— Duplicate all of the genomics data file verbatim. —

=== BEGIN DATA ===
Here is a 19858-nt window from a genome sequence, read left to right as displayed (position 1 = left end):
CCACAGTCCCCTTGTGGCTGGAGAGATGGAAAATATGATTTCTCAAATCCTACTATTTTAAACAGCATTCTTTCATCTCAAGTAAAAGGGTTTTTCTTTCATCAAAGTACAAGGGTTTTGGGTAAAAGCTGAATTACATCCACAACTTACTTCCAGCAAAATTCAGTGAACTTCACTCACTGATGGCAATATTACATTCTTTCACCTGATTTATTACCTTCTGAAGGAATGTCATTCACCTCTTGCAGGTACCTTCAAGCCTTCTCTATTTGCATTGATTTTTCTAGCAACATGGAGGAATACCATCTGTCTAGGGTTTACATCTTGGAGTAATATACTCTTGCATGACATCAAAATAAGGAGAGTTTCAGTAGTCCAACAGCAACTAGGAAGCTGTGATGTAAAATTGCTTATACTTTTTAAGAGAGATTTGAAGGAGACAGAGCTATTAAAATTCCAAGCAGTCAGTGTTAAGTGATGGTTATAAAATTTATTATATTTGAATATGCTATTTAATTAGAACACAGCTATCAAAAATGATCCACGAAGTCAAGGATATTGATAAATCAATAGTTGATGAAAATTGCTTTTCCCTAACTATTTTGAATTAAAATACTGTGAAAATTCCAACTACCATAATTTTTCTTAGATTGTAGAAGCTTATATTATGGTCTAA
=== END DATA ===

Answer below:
Here is a 19858-nt window from a genome sequence, read left to right as displayed (position 1 = left end):
CCACAGTCCCCTTGTGGCTGGAGAGATGGAAAATATGATTTCTCAAATCCTACTATTTTAAACAGCATTCTTTCATCTCAAGTAAAAGGGTTTTTCTTTCATCAAAGTACAAGGGTTTTGGGTAAAAGCTGAATTACATCCACAACTTACTTCCAGCAAAATTCAGTGAACTTCACTCACTGATGGCAATATTACATTCTTTCACCTGATTTATTACCTTCTGAAGGAATGTCATTCACCTCTTGCAGGTACCTTCAAGCCTTCTCTATTTGCATTGATTTTTCTAGCAACATGGAGGAATACCATCTGTCTAGGGTTTACATCTTGGAGTAATATACTCTTGCATGACATCAAAATAAGGAGAGTTTCAGTAGTCCAACAGCAACTAGGAAGCTGTGATGTAAAATTGCTTATACTTTTTAAGAGAGATTTGAAGGAGACAGAGCTATTAAAATTCCAAGCAGTCAGTGTTAAGTGATGGTTATAAAATTTATTATATTTGAATATGCTATTTAATTAGAACACAGCTATCAAAAATGATCCACGAAGTCAAGGATATTGATAAATCAATAGTTGATGAAAATTGCTTTTCCCTAACTATTTTGAATTAAAATACTGTGAAAATTCCAACTACCATAATTTTTCTTAGATTGTAGAAGCTTATATTATGGTCTAA